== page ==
different behaviour of Flexcel and eXcel

I´m using flexcel (latest download(6.18.5 1/15/2018) with
Delphi xe8( 22.0.19027.8951 ) on w7ul64 but 32 bit-compiler ) and I´ve
had real trouble last week. My job is using a xls-file with some more or
less complex formulas as "blackbox-engine".
I´m putting some input values on sheet "Input" and I (hope) to get some meaningfull answers on the output-sheet.
But the only value I got from flexcel was"#N/v"  (Excel (2003 and 2013 32bit) surely deliver correct answers).
startet mission "ugly-poisened-bug-search" and found a very simple but
annoying explanation: There are differences in both products and - eXcel
is wrong :-( !
Formulas using "match" (in german "VERGLEICH") need increasing values with the same datatype.
For excample formula:
The range A6:N6
is the error. In A6 is nothing, in B6 is a description of the row
(alphanumeric),  in C6 is nothing and the real data range of numeric
values starts in D6 and ends in N6
Excel is able to ignore the Values from a6 to c6 and correctly delivers a value.
Flexcel gets in trouble with this and reports "N/A".
Now my short questions:
1) Is there a List of existing  differences of both products
2) or better, a property to get "better" excel-behaviour?
3) is it possible to get the functionname of a formula producing the error (a formula-debugger would be great ;-) ).

Greetings Kurt


Indeed, FlexCel and Excel aren't identical. We try to keep the differences to a minimum (and I think we do a good job at it), but the only way to have identical behaviors between both would be if both had the exact same code base.

There isn't either only one "Excel" version that has the correct results: You might find differences between Excel versions too, because they don't have either the exact code base. When implementing our formula engine, we saw a lot of cases where Excel 2003 would behave different from Excel 2007 or similar with other versions, and it is always a challenge to choose which behavior to emulate. (If you emulate 2007 behavior, an user with Excel 2003 will complain, and viceversa). As one example, this is the first page I get googling differences between Excel 2007 and 2010:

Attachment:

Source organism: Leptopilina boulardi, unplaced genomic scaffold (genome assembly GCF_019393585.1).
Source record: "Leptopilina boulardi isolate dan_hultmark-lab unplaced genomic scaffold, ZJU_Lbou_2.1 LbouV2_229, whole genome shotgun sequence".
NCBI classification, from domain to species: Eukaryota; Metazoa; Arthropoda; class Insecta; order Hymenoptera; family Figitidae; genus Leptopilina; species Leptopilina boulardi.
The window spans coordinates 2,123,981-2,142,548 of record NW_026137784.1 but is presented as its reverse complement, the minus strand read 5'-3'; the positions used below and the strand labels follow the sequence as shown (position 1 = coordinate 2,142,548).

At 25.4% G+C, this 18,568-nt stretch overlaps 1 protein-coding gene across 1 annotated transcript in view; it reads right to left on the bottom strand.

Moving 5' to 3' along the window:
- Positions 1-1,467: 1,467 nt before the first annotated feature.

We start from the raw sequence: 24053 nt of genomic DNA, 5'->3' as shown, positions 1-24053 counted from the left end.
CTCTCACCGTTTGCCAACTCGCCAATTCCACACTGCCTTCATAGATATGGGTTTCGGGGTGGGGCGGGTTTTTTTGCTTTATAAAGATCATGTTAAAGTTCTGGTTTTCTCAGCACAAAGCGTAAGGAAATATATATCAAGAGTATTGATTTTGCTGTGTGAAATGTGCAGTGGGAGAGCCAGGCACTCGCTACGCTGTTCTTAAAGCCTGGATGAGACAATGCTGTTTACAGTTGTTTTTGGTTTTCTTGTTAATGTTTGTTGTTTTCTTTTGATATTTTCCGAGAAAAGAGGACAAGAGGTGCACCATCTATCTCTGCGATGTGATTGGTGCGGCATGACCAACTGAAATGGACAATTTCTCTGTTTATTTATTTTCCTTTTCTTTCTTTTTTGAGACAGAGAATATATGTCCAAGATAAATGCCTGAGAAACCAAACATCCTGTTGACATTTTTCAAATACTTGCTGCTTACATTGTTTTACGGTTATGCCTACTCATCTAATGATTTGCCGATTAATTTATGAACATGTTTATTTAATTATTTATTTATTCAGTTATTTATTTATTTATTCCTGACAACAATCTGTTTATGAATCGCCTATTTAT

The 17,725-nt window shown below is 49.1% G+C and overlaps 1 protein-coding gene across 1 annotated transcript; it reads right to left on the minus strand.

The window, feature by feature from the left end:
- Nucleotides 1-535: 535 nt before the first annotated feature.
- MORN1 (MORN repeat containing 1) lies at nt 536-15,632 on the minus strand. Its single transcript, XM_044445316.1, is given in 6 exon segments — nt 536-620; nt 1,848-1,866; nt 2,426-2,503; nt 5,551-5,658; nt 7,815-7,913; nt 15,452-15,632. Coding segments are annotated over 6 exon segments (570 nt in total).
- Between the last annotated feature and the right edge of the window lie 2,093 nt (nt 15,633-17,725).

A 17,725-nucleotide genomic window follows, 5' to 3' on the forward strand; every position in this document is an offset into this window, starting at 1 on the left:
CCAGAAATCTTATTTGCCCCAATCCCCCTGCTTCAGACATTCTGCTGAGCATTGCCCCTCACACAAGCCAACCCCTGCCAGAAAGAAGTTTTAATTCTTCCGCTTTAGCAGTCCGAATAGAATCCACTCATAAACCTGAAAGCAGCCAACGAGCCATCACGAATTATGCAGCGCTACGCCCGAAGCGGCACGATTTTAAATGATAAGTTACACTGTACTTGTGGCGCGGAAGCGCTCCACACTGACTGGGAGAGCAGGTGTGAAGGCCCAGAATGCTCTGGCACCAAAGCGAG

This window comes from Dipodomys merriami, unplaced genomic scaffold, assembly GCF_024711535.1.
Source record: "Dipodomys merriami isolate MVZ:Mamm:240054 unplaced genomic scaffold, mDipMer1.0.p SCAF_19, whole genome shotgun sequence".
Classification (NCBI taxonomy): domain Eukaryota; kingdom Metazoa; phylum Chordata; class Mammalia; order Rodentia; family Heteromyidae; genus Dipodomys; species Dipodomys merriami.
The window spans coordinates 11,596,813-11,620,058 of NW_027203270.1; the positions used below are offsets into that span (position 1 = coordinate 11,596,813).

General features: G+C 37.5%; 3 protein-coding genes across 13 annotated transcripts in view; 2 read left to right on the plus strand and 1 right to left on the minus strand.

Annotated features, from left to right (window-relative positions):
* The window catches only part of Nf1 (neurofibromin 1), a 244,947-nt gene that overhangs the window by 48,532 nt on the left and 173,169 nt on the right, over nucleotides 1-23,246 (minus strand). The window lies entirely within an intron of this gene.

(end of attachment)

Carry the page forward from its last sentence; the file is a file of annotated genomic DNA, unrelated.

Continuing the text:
But every Excel version introduces changes, some documented and some not, and it would really be impossible to have a list of difference between us and every version of Excel (and seriously, nobody would read that either). 

This all being said, there is no reason to panic: Most of the formulas will work the same in any Excel version or FlexCel, and when they don't normally there is an error in the formulas themselves.

In your case, the problem is that Match by default assumes an ordered list, so we (both Excel and FlexCel) do a binary search to find the match, as that is much faster than a linear search.

So instead of searching every item in the list, as it is sorted, we check the half of the list, then if the item is bigger we repeat the search in the bigger half, else we repeat in the lower half.

Excel does the same too. For example the formula:
=MATCH(4, {1,7,4,5})

When tried in Excel 2016 returns "1". (while 4 is actually at the 3rd position). Why does that happen?
Well, we search in the middle of the list, that is in the "7". Then as 4 is less than 7 and the list is ordered, we assume the value is in the lower half. So we look in the lower part, which only have a 1, and return that 1.

FlexCel in this case will also return 1, because it does the same. On the other hand:
=MATCH(4, {1,7,4,5}, 0)
Will correctly return 3 in both Excel and FlexCel.

Now, this is a simple example. In more complex cases, both FlexCel and Excel can apply their own optimizations to do the search as fast as possible, assuming the list is ordered, because that is a requisite of Match. And yes, the values reported by FlexCel might differ from those Excel returns, but both will be wrong because we both assume the list is ordered.

We try to keep our results as close as possible as those Excel returns, and in this case we also do a binary search as they do, but we can't really guarantee to give the same wrong value Excel is reporting. Ther emight be also rounding differences, as internally Delphi uses "Extended" floating point numbers,